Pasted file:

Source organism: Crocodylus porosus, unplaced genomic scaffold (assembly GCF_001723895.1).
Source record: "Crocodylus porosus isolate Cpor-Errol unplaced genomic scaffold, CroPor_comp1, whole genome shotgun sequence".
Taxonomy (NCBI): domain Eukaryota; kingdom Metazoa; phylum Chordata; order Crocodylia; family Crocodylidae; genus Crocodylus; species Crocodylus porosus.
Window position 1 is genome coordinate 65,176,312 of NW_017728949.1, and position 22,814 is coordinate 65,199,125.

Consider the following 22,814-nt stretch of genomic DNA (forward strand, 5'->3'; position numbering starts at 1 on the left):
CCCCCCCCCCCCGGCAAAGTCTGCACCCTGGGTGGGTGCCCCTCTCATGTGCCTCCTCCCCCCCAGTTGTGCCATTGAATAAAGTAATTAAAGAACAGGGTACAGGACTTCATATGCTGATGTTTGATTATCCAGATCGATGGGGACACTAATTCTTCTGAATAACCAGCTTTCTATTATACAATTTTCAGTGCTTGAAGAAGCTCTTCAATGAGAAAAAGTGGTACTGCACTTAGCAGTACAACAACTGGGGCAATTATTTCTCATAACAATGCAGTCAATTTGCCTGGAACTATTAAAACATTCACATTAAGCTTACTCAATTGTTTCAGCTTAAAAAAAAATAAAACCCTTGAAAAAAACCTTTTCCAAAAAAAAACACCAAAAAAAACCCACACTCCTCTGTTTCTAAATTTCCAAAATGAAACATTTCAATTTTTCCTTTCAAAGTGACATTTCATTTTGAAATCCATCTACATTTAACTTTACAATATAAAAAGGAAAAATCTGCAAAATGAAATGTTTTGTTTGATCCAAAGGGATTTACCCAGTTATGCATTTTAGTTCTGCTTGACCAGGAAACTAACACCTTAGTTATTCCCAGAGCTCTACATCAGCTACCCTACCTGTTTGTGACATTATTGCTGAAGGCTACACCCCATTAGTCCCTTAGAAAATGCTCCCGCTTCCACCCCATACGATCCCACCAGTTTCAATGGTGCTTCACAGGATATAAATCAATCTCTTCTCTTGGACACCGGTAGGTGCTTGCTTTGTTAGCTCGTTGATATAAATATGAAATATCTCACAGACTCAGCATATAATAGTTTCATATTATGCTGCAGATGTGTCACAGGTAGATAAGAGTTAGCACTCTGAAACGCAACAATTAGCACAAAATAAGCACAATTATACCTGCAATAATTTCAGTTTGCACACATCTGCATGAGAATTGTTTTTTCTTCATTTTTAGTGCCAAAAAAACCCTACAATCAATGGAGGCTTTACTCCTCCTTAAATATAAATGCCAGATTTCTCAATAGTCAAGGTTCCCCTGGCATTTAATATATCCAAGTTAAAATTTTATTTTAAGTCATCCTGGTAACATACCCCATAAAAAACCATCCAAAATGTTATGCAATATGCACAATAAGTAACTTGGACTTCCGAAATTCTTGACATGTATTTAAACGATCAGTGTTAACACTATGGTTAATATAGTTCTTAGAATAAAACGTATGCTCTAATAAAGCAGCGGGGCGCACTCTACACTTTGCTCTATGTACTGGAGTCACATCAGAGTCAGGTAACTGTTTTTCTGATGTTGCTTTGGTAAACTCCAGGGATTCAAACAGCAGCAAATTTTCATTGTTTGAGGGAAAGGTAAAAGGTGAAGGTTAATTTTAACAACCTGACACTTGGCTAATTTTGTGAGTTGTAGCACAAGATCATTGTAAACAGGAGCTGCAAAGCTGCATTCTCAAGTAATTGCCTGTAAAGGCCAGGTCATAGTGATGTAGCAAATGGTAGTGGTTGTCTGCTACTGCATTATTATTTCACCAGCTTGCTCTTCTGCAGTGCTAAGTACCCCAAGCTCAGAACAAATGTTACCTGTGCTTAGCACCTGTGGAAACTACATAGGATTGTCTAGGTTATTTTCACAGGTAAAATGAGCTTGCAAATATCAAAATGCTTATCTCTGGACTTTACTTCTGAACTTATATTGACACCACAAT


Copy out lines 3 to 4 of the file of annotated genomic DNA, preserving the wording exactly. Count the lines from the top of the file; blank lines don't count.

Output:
Taxonomy (NCBI): domain Eukaryota; kingdom Metazoa; phylum Chordata; order Crocodylia; family Crocodylidae; genus Crocodylus; species Crocodylus porosus.
Window position 1 is genome coordinate 65,176,312 of NW_017728949.1, and position 22,814 is coordinate 65,199,125.